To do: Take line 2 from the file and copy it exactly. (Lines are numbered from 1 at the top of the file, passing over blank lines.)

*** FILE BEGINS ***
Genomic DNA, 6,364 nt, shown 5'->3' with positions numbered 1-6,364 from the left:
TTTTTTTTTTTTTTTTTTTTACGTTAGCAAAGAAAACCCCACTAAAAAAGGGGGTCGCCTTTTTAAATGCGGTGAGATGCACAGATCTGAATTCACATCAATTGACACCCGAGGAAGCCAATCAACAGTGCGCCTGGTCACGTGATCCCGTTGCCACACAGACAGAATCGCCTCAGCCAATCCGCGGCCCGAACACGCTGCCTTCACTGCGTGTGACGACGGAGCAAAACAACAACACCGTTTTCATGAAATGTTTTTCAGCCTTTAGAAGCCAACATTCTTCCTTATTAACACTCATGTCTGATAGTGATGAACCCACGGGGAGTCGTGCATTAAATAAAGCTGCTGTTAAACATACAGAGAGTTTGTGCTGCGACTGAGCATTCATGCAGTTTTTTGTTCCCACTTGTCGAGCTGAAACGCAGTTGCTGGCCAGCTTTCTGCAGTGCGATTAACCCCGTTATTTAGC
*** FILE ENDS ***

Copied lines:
TTTTTTTTTTTTTTTTTTTTACGTTAGCAAAGAAAACCCCACTAAAAAAGGGGGTCGCCTTTTTAAATGCGGTGAGATGCACAGATCTGAATTCACATCAATTGACACCCGAGGAAGCCAATCAACAGTGCGCCTGGTCACGTGATCCCGTTGCCACACAGACAGAATCGCCTCAGCCAATCCGCGGCCCGAACACGCTGCCTTCACTGCGTGTGACGACGGAGCAAAACAACAACACCGTTTTCATGAAATGTTTTTCAGCCTTTAGAAGCCAACATTCTTCCTTATTAACACTCATGTCTGATAGTGATGAACCCACGGGGAGTCGTGCATTAAATAAAGCTGCTGTTAAACATACAGAGAGTTTGTGCTGCGACTGAGCATTCATGCAGTTTTTTGTTCCCACTTGTCGAGCTGAAACGCAGTTGCTGGCCAGCTTTCTGCAGTGCGATTAACCCCGTTATTTAGC